The free upgrade will roll out to over eight million cars.
Hyundai and Kia finally have a solution to the theft issue that has been plaguing both brands after a viral TikTok video showed how to easily steal the vehicle using only a USB and a screwdriver. The fix is a free anti-theft software upgrade that will be offered as part of a service campaign starting on February 14. This upgrade will be applied to 8.3 million vehicles total, including 3.8 million from Hyundai and 4.5 million from Kia.
This is a massive issue, but the solution is actually quite painless and takes less than one hour to install. It involves modifying the vehicle control module so that "locking the doors with the key fob will set the factory alarm and activate an 'ignition kill' feature so the vehicles cannot be started when subjected to the popularized theft mode." To deactivate the ignition kill, owners need to use their key fob to unlock the car.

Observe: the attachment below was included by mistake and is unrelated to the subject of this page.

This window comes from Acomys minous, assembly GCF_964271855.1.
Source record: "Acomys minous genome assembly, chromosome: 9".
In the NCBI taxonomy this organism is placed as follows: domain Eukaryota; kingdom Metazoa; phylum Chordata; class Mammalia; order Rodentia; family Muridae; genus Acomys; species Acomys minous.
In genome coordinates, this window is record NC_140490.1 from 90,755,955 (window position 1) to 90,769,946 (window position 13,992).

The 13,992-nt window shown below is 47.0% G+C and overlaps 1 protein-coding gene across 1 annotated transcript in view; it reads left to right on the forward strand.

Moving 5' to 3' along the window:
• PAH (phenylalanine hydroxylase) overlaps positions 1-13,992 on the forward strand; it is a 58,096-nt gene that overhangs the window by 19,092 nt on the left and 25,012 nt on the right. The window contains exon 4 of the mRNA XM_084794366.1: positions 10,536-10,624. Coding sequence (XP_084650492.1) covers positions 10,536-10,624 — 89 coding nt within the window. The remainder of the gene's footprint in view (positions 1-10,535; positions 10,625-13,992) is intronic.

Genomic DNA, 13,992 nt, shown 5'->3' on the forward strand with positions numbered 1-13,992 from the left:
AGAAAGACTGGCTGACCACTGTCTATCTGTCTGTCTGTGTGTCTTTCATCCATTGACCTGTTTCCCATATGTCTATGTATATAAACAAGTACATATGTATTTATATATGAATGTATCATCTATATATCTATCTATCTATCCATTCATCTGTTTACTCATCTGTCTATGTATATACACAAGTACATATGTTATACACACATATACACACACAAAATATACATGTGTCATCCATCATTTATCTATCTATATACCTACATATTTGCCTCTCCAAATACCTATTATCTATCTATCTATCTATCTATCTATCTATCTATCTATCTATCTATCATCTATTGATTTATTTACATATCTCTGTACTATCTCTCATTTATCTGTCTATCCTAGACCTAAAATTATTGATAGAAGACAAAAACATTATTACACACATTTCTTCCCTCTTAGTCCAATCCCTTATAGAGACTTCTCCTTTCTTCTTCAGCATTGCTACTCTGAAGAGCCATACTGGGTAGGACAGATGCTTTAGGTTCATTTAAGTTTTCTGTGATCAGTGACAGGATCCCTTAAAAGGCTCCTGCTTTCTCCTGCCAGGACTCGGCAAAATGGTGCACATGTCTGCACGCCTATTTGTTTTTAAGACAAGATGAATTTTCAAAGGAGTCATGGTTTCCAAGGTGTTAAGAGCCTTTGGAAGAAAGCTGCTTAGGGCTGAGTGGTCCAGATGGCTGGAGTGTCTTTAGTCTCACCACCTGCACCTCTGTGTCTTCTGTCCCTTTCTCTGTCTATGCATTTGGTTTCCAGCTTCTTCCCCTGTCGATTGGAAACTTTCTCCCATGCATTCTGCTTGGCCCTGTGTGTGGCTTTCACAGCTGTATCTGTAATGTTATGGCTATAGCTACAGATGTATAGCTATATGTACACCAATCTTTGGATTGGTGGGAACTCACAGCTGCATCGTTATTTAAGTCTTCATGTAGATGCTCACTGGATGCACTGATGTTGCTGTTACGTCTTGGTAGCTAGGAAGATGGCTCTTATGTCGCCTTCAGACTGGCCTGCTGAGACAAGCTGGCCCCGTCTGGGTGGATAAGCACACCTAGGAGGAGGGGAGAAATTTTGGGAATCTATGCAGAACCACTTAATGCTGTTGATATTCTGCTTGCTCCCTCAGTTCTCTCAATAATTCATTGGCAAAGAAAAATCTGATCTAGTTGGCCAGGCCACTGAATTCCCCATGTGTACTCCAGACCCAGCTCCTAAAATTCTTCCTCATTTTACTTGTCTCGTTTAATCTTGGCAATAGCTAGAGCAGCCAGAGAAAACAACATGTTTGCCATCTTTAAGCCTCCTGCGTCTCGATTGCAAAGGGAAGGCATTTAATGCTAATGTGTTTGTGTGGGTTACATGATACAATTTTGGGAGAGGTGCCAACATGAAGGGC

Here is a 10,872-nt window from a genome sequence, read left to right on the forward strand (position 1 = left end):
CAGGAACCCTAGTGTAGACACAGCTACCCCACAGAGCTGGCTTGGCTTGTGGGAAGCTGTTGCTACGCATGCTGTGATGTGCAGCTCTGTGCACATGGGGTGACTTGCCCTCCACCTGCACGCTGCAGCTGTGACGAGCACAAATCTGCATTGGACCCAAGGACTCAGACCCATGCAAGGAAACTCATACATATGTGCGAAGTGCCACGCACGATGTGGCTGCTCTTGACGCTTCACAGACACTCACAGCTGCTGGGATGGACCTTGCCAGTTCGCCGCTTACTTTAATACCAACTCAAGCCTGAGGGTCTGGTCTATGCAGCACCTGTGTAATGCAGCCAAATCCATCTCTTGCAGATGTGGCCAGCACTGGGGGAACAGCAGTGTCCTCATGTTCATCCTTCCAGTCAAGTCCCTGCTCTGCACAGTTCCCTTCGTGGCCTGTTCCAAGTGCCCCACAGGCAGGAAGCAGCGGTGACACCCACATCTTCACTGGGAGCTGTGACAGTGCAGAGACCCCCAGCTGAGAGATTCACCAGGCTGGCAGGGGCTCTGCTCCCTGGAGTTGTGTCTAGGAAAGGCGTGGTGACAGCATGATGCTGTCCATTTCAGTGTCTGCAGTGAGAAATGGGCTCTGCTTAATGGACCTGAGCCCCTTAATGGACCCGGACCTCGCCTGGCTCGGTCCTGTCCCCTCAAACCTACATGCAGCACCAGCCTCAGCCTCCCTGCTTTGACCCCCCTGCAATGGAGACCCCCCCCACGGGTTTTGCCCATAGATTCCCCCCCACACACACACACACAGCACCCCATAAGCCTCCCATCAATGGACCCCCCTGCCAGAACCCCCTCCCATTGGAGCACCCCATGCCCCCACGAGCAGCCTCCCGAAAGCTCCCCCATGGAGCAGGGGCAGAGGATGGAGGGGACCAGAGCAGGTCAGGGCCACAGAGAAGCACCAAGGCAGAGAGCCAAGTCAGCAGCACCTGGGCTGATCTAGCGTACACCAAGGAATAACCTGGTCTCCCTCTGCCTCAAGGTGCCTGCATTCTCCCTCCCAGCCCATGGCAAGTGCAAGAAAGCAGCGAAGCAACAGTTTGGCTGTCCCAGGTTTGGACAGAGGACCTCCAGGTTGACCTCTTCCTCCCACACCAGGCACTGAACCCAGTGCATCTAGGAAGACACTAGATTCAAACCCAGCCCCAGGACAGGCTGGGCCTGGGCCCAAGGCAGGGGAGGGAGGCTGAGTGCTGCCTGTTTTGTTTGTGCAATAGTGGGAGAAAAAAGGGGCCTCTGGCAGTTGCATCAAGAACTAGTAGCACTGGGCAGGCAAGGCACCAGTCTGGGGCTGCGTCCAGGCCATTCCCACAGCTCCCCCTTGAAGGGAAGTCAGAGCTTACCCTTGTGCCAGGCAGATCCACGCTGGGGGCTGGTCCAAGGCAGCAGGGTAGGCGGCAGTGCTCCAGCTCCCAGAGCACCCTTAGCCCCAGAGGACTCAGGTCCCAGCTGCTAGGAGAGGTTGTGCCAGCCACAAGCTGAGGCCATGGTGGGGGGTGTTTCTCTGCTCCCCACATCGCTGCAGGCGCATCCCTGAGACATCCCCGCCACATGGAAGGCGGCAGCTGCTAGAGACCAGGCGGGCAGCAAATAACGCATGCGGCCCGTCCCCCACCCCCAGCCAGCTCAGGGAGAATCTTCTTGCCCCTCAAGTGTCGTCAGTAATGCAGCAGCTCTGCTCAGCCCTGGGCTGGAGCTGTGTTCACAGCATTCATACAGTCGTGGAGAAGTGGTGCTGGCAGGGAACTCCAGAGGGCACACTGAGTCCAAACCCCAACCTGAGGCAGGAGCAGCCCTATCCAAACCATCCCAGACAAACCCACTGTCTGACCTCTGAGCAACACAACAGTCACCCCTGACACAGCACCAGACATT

"Hyundai is committed to ensuring the quality and integrity of our products through continuous improvement and is pleased to provide affected customers with an additional theft deterrent through this software upgrade," said Randy Parker, CEO, Hyundai Motor America. "We have prioritized the upgrade's availability for owners and lessees of our highest selling vehicles and those most targeted by thieves in order for dealers to service them first."
The program will launch with over one million 2017-2020 Hyundai Elantra, 2015-2019 Hyundai Sonata and 2020-2021 Hyundai Venue vehicles before being rolled out to other affected models by June 2023. Phase 2 includes models such as the Accent, Genesis Coupe, Santa Fe, Kona, Tucson, and others.
Be sure to check if your model year is impacted and when the fix will be available. Kia hasn't published specific details for its campaign but will likely roll out the fix on a similar timeline.
This fix couldn't come soon enough as many owners have already lost their insurance coverage due to this issue. The trend is so widespread, a Kia Optima police car was stolen and taken on a joy ride. To deter any more thefts, cars that have received the fix will get a window decal letting would-be criminals know that the TikTok hack will not work anymore.
Hyundai and Kia will provide free steering wheel locks for owners and lessees impacted by the issue and will reimburse anyone who has to purchase one for their 2011-2022 model year vehicle without an engine immobilizer that is not eligible for the upgrade.
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